• Disposal: It is also important to be clear about safe disposal of single-use masks like surgical masks or N95 respirators. To enable this behaviour, it may be helpful to make bins available specifically for the disposal of surgical masks so that they can be appropriately managed and disposed of as medical waste to limit any negative effects on the environment. The bins should be placed in areas where people are likely to change masks so as to remind individuals and support correct disposal behaviour. Fabric masks can be washed and reused but should also be disposed of if they become damaged or are no longer able to form a snug fit over the face.
  • Comfort: Another barrier to consistent mask wearing is that some people may experience difficulty breathing, or discomfort from ear straps. There are many products designed to make mask wear more comfortable, including mask extenders, mask cord adjusters, masks which tie behind the head instead of using earloops, headbands that attach to masks, and anti-fog sprays for glasses.

Images: Products that can make wearing a mask more comfortable include mask extenders, masks which tie behind the head instead of using earloops, mask cord adjusters, and headbands that can attach to masks.

  • The changing state of evidence and varying mask policies: As the pandemic has progressed, so too has the guidance on the use of face masks due to the changing state of evidence on COVID-19 transmission. At first, face masks were not recommended for general public use to ensure that health workers and those infected or exposed to COVID-19 would have enough resources and personal protective equipment (PPE) available. However, now that there is evidence that pre-symptomatic and asymptomatic individuals can transmit the virus via respiratory droplets, the official guidance from the WHO and CDC has changed to recommend mask use by the general public. Because there is still a concern of a PPE shortage among health workers, homemade or fabric face masks are encouraged by the public. Due to the changing evidence, guidance and infection rates, there have been varying mask policies put in place. Many populations in East Asian countries, such as China and Japan, quickly adopted the practice of wearing masks in the early phase of the pandemic, as it was already customary to wear masks during public health crises. Other countries implemented national mandates for masks and imposed fines for refusal to wear a mask to control the spread of COVID-19. In the US there has not been a nationwide mandate to wear masks, but some states have implemented their own mask mandates. There is some emerging evidence that the states with mask mandates in place have experienced fewer cases of COVID-19.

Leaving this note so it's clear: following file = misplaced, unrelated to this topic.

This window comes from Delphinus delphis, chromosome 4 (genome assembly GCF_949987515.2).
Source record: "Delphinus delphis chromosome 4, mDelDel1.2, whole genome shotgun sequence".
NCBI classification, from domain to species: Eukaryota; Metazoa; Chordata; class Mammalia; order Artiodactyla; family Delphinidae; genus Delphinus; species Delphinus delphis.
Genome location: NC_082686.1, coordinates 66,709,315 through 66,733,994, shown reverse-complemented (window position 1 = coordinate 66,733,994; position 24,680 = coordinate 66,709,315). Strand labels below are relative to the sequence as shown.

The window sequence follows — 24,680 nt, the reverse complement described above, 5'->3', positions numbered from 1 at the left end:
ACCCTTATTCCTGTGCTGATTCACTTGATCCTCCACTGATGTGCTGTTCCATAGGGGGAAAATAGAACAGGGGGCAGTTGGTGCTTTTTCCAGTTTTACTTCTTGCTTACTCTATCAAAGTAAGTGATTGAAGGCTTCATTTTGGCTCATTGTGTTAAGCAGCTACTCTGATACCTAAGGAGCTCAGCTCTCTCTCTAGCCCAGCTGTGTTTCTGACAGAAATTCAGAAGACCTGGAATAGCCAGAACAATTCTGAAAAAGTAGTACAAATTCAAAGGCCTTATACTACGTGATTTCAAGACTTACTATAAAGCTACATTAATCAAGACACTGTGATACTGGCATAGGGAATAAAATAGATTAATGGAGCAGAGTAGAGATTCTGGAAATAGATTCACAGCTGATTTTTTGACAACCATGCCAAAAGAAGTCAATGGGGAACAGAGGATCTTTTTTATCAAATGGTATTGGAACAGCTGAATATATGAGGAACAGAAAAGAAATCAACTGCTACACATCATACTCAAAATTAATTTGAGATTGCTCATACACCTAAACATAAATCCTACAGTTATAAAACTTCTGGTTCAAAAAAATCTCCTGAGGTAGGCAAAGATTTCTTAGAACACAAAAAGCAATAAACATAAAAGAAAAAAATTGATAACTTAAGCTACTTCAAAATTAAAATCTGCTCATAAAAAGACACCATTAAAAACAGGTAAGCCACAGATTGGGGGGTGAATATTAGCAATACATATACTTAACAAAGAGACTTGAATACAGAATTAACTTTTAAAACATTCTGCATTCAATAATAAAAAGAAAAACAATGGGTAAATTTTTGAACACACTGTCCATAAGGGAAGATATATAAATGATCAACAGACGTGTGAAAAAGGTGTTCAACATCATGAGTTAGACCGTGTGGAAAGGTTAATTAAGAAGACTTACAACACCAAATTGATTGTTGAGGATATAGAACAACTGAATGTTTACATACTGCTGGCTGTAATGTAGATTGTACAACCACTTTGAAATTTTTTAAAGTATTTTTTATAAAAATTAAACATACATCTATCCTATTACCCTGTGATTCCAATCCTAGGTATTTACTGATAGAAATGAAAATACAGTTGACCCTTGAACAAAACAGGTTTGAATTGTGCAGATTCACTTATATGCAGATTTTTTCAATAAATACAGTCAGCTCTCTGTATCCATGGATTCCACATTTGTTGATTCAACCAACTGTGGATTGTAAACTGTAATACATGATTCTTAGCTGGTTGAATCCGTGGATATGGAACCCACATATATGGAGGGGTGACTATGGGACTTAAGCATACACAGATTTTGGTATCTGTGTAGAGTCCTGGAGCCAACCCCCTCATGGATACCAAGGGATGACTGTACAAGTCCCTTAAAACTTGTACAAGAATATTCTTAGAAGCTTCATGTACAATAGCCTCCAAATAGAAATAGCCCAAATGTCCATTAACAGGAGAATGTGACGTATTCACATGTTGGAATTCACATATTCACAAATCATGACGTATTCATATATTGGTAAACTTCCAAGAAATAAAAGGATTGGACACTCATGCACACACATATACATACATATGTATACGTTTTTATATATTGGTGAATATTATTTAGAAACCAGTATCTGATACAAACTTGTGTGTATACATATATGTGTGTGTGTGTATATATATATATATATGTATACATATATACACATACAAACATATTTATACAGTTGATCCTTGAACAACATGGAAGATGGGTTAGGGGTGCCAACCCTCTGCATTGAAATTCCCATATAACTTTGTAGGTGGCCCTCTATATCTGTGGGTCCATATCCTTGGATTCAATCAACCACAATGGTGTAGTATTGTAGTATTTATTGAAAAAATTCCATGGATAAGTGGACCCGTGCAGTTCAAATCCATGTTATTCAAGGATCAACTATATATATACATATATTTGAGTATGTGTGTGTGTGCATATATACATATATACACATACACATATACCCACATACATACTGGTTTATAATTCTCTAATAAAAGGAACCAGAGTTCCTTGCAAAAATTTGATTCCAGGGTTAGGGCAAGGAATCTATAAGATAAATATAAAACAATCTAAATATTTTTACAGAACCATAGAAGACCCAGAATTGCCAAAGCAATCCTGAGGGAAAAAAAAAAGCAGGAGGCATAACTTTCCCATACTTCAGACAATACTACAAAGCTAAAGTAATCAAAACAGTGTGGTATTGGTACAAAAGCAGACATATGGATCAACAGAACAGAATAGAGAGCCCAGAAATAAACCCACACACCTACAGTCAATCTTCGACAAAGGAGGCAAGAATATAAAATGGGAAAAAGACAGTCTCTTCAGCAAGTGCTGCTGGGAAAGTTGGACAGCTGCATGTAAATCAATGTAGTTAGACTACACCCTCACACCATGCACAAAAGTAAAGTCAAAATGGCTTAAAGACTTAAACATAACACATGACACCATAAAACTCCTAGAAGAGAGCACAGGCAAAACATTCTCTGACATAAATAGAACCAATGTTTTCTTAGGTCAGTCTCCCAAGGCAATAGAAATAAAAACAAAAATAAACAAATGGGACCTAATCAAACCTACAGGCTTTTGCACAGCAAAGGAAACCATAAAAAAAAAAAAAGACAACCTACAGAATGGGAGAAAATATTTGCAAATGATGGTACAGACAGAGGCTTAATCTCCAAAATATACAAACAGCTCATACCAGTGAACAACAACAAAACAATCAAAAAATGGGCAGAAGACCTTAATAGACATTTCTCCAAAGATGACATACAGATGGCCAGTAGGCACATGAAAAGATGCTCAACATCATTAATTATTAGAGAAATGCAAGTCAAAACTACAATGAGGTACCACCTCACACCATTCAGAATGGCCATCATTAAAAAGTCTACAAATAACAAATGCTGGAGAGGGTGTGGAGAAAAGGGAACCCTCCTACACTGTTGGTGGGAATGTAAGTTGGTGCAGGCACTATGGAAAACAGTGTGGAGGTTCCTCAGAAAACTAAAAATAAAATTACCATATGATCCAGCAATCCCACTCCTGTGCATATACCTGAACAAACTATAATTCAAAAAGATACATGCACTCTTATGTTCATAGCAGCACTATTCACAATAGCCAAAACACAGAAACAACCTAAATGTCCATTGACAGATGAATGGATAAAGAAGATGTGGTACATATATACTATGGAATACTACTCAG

Source: Council on Foreign Relations

  • Rumours, misinformation and disinformation: Many countries are facing challenges due to rumours and misinformation surrounding COVID-19 and the use of face masks. Some common rumours include that masks deprive the body of oxygen and that they can cause carbon dioxide poisoning. This resource refutes myths related to wearing face masks with facts. To combat these rumours, online platforms (e.g. Facebook, Google, Twitter) have been actively prioritising information from trusted authorities, such as the Centers for Disease Control (CDC) and World Health Organization (WHO). Some platforms, such as YouTube, are also moderating and removing content that contradicts information from the scientific community. There are also online resources and fact-checking networks that debunk myths and disinformation and provide answers to common questions about COVID-19. The WHO and UN have partnered with other organizations to address the challenges of misinformation during the pandemic, which include reporting inaccurate information when seen online. This resource includes guidance on tracking and addressing rumours surrounding COVID-19.